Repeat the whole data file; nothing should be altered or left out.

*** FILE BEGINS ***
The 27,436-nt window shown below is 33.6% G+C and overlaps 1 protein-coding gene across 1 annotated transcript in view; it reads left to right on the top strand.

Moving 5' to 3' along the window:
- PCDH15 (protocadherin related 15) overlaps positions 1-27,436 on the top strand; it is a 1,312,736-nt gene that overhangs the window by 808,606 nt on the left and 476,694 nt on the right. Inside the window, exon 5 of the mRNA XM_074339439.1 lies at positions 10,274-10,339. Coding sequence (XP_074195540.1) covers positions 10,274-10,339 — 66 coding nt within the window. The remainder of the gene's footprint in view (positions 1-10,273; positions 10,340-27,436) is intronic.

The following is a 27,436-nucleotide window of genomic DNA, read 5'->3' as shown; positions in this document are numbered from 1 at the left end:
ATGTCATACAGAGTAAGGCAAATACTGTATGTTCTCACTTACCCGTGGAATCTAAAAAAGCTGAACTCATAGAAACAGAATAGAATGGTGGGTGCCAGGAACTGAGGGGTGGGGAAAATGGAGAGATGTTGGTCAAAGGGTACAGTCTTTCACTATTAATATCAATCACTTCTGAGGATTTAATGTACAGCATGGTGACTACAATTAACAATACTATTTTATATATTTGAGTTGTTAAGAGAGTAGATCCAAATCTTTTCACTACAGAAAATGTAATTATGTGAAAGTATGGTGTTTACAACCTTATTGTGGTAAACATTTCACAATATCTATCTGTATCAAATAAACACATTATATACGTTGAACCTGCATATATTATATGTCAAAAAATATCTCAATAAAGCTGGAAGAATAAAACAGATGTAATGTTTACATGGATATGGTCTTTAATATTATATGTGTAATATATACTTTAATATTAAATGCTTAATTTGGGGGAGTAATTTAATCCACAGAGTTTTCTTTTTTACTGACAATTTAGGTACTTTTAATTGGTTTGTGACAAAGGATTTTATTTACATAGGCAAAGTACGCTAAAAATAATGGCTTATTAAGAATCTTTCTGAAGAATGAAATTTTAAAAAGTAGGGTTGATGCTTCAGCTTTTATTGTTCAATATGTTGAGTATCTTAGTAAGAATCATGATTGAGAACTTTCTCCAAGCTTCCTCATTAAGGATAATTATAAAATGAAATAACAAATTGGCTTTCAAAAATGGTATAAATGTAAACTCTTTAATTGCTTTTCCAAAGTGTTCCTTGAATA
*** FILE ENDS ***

The 27,436-nt window shown below is 33.6% G+C and overlaps 1 protein-coding gene across 1 annotated transcript in view; it reads left to right on the top strand.

Moving 5' to 3' along the window:
- PCDH15 (protocadherin related 15) overlaps positions 1-27,436 on the top strand; it is a 1,312,736-nt gene that overhangs the window by 808,606 nt on the left and 476,694 nt on the right. Inside the window, exon 5 of the mRNA XM_074339439.1 lies at positions 10,274-10,339. Coding sequence (XP_074195540.1) covers positions 10,274-10,339 — 66 coding nt within the window. The remainder of the gene's footprint in view (positions 1-10,273; positions 10,340-27,436) is intronic.

The following is a 27,436-nucleotide window of genomic DNA, read 5'->3' as shown; positions in this document are numbered from 1 at the left end:
ATGTCATACAGAGTAAGGCAAATACTGTATGTTCTCACTTACCCGTGGAATCTAAAAAAGCTGAACTCATAGAAACAGAATAGAATGGTGGGTGCCAGGAACTGAGGGGTGGGGAAAATGGAGAGATGTTGGTCAAAGGGTACAGTCTTTCACTATTAATATCAATCACTTCTGAGGATTTAATGTACAGCATGGTGACTACAATTAACAATACTATTTTATATATTTGAGTTGTTAAGAGAGTAGATCCAAATCTTTTCACTACAGAAAATGTAATTATGTGAAAGTATGGTGTTTACAACCTTATTGTGGTAAACATTTCACAATATCTATCTGTATCAAATAAACACATTATATACGTTGAACCTGCATATATTATATGTCAAAAAATATCTCAATAAAGCTGGAAGAATAAAACAGATGTAATGTTTACATGGATATGGTCTTTAATATTATATGTGTAATATATACTTTAATATTAAATGCTTAATTTGGGGGAGTAATTTAATCCACAGAGTTTTCTTTTTTACTGACAATTTAGGTACTTTTAATTGGTTTGTGACAAAGGATTTTATTTACATAGGCAAAGTACGCTAAAAATAATGGCTTATTAAGAATCTTTCTGAAGAATGAAATTTTAAAAAGTAGGGTTGATGCTTCAGCTTTTATTGTTCAATATGTTGAGTATCTTAGTAAGAATCATGATTGAGAACTTTCTCCAAGCTTCCTCATTAAGGATAATTATAAAATGAAATAACAAATTGGCTTTCAAAAATGGTATAAATGTAAACTCTTTAATTGCTTTTCCAAAGTGTTCCTTGAATA